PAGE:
I highly recommend this book!

Ernesto Neto

January 20, 2007

1.jpg   I am not sure if this wonderful Brazilian artist has ever been influenced by rave culture, but someone should put him in charge of all chillout spaces all over the planet.3.jpg

For a more thoughtful investigation of Neto’s practise in terms of art and design, see his interview on designboom.    Similar but different to Oursler’s  Thoughtforms.

lagomera1.jpg  The weather in London is not currently like this.  In fact it is quite foul.  But on La Gomera, the second smallest of the Canary Islands off the left side of Africa, it is beautiful for most of the year.  The temperature hovers around a most pleasant 22.  Kind of like Hawaii for Europeans.  As a result it is full of said Europeans trying to excape the foulness of winter and find some sunshine.  I am so happy that we went there over Christmas: we also spent a few days on Tenerife, but I won’t sadden you with tales of thoughtless development, sprawling shopping malls and lobsterish hordes.  If you do go to the Canaries, La Gomera is really worth while – peaceful and beautiful.  We stayed in Valle Gran Rey, apparently an ex-hippie hangout, and there are still some organic food suppliers and fire/juggling/performers on the beach at sunset.

It was wonderful to see stars again (natural ones, not manufactured celebs that you may or may not see in London), and no sirens.  For a whole week.  Just the sounds of goat bells and roosters and waves.

Travel tip: take gravol – there is a long ferry ride that can be quite rough, and the roads are well maintained but hairpin bends are plentiful.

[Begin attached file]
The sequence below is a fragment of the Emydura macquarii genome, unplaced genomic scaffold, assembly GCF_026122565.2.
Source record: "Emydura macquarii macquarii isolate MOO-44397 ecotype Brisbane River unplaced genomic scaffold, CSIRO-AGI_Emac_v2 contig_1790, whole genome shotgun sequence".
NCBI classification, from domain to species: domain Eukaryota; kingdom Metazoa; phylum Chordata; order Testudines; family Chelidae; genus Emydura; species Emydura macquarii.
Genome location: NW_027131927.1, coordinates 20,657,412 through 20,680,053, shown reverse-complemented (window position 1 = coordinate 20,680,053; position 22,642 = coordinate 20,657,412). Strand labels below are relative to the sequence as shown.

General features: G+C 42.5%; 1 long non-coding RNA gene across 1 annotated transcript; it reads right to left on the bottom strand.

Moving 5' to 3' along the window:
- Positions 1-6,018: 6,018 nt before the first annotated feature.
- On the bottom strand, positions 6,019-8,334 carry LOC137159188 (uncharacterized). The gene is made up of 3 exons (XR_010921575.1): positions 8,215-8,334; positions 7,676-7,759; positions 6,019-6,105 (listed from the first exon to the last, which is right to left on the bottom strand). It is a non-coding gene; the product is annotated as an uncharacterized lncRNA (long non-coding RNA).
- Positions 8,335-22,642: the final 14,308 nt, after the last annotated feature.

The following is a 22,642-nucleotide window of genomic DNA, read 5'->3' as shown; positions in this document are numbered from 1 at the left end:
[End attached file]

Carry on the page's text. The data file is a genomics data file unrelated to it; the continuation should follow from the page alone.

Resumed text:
late but happy new year wishes

Gone Fishing

December 10, 2006

This dusty little corner of the blogoverse is going to get even sadder, dustier and quieter until January 2007.   I am going back to johannesburg – city of the painful dial up modems among other things, and then off to Spain for Christmas and New Year.  Don’t be fooled into thinking that this is glamorous.

Wishing you heaps, oodles and gazillions of good things

Memories of strangers

December 2, 2006

blinks1.jpgI can’t believe that it is December already – what happened to November?  Soon, soon the thesis will be done.  If not done, handed in at least.  In my ‘research’ I came accross this interesting installation: between blinks and buttons by  berlin based artist and designer, Sascha Pohflepp.  You’ll have to check out the images yourself, but I really liked the way that she is thinking about photography.  She says ” … cameras become networked buttons that create a link between two people through the simple fact that they did the same thing simultaneously: pressing a button. The cameras create a visual trace of it, with time as a reference.”


“In addition to their value as a memory, each image contains a multitude of information about the context of its creation. Through this metainformation, every image is linked to the precise moment in time when it was taken, making it possible to see what happened simultaneously in the world at that instant. This work tries to focus the user’s imagination on that other, to create narratives that run between one’s own memory and a stranger’s moment which happened to coincide in time.”